So a lot of people often ask me what is compositing and what is it all about? Well I thought I would help answer this for you to the best of my ability. I accept no liability on any increased creativity as a result of this post…
Most people start with a history of compositing but I think it best to understand what it is first before we discuss where it came from. It is important to understand how it is evolved to truly understand the medium but to get you started lets talk about what it is. Compositing, in a nutshell, is taking multiple images and layering them together to create the illusion that you have one image. There are much more detailed components to compositing but ultimately you are taking elements from two or more visual mediums and mashing them together.
Now this mashing can be done in many different ways and these days they almost always use a computer and some form of software. The most common software that artists tend to use for elements of compositing usually are:
There are lots of others but I am not trying to give you an exhaustive list, merely a taste of what the world looks like. I have linked the above list to overviews of each so that you can look into them a bit further if you wish.
When combining the images together there is a process of colour correction that has to happen to match the images together and make them look as if they are all part of the same image. This is a difficult thing to do especially for someone starting out but with plenty of practice the eye soon becomes trained to see what is necessary to get the correct shot.
Another tool that is used, as can be seen in the Avengers photo, is Green Screen. Directors use this in live action shots and then pass over to digital compositors. The compositor can then remove the green from the image easily, as it stands apart from the actors and objects in the shot, and then replace the green with whatever they desire instead from another shot. In the pictured example the green has been replaced with a shot of the city that the Avengers are saving. This is all done digitally.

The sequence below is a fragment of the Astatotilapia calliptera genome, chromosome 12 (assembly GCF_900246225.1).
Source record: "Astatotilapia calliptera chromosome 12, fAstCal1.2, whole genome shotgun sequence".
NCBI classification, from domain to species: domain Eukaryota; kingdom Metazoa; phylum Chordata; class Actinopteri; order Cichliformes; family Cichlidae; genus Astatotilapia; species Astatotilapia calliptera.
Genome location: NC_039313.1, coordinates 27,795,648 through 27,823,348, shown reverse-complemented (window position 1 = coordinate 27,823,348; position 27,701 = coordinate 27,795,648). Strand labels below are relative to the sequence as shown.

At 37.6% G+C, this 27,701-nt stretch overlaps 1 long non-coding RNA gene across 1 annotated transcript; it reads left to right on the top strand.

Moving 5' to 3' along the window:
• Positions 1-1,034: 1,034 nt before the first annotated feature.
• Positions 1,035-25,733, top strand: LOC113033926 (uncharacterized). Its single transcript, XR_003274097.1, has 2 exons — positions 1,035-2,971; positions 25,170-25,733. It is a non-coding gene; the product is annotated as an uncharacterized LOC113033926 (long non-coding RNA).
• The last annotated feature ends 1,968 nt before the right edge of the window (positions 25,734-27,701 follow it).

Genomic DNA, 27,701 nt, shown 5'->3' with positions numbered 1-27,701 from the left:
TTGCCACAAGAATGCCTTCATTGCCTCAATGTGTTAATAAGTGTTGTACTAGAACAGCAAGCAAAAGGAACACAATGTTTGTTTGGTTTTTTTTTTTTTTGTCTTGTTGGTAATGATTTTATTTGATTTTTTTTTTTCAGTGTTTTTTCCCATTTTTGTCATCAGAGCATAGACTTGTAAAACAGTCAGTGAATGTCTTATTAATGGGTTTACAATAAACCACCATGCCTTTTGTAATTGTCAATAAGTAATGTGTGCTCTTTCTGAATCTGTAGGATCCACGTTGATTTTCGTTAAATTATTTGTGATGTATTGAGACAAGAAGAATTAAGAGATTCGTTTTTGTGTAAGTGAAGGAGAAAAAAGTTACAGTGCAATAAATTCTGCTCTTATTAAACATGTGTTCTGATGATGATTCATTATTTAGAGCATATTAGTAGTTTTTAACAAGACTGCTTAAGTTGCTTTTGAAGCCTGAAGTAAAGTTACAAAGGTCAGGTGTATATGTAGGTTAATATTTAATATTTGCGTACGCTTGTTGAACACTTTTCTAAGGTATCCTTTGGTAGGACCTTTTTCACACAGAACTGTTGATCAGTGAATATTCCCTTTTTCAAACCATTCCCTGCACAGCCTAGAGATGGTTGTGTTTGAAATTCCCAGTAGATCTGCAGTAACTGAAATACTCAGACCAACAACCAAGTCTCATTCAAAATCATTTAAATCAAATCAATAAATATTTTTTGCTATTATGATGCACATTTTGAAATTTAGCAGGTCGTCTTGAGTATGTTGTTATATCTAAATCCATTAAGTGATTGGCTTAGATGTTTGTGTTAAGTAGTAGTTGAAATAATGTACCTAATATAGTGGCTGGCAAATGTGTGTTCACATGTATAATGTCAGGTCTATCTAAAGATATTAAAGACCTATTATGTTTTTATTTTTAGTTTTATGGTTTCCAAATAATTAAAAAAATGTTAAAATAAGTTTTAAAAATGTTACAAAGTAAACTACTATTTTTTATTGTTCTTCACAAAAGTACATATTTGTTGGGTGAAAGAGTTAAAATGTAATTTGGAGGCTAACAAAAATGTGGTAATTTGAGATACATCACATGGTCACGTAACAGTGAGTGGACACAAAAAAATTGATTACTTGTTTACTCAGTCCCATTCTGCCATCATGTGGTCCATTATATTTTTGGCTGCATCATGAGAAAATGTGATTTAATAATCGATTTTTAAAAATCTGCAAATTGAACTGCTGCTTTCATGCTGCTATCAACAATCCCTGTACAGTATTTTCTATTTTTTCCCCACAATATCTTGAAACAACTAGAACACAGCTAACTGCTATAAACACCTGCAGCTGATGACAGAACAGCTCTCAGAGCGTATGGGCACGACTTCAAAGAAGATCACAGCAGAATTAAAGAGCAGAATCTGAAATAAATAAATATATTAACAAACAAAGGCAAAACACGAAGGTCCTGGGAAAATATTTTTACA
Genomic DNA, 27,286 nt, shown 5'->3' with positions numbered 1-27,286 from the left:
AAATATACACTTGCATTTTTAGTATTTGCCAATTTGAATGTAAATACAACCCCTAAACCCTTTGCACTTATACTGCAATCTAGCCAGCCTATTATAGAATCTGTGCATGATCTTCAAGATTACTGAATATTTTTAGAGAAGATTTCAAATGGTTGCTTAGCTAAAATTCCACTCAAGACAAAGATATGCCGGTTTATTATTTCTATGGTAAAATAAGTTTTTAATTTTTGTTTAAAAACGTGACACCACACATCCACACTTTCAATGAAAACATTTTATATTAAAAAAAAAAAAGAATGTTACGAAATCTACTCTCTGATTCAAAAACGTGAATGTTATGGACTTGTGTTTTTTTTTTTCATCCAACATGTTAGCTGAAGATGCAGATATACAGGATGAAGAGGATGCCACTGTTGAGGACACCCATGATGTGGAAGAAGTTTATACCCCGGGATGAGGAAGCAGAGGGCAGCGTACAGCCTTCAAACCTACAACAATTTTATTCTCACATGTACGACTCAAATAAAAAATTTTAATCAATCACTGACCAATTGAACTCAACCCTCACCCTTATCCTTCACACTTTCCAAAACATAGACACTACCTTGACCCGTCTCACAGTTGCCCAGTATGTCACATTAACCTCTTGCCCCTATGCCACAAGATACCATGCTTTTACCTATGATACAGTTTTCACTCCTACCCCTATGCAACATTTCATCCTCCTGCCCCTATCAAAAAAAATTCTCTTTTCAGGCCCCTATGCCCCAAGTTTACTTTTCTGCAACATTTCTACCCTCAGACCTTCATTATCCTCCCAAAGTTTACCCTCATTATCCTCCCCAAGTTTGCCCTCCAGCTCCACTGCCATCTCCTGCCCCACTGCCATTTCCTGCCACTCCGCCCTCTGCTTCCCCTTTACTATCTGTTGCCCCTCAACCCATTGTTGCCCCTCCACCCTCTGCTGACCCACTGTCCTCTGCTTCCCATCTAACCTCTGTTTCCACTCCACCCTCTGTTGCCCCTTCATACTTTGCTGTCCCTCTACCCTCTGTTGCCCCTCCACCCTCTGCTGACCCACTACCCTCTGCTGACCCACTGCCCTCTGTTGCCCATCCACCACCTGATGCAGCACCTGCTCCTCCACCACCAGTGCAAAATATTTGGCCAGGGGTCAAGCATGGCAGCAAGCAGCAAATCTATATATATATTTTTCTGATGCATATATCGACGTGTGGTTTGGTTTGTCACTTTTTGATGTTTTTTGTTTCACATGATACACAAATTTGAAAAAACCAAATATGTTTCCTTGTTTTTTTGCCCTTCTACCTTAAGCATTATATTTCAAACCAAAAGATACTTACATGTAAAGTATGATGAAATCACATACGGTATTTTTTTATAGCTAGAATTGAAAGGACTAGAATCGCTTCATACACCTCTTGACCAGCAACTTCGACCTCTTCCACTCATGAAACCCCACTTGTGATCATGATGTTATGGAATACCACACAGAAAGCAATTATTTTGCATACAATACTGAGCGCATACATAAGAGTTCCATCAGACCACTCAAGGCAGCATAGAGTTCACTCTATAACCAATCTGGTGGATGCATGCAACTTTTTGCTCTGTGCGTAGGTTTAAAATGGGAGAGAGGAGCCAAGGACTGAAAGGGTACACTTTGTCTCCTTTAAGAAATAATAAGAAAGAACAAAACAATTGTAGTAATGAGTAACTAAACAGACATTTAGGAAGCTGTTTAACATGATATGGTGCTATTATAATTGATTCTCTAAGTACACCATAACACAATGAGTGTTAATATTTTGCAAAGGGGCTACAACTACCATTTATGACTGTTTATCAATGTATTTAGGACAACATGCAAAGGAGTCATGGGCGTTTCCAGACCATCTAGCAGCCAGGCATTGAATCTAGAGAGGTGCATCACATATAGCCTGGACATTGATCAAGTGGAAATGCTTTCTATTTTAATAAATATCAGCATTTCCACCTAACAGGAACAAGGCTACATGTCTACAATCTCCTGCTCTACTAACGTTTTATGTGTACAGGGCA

When compositing first started though, they didn’t have computers to digitally edit the film so instead, they used the same principles of layering elements of shots on top of each other to create one film. The first known example of someone doing this is in this video of the 1898 production, Four Heads are Better Than One, by Melies.
As time has moved on, many skilled artists and directors have pushed the boundaries of compositing and with the introduction of digital media this has produced greater and more realistic results in faster time.
There is a great article on the VFX house, Double Negative, website that explains the job of a compositor from one of their own in house compositors, Christopher Jaques. If you are interested in the industry, I really recommend you give it a read by clicking here. Christopher also recommends a good book called The Art and Science of Digital Compositing which you can pick up on Amazon here. One further book I can recommend is Digital Lighting and Rendering which you can also pick up on Amazon here.
To be a compositor it is important to gain an understanding of lighting and how camera’s work so you know which effects are realistic from the hardware used to create the shots. It goes without saying that you should get familiar with software if possible and things like Blender and Nuke’s non-commercial offerings which are both free to use are great places to start.
Finally, if this has wet your appetite and you want to learn more about the evolution of compositing you can check out this awesome article and video on FilmmakerIQ.
Let me know if this has interested you and if you want any advice feel free to reach out to me and I will absolutely help you where I can.
Have a great weekend one and all.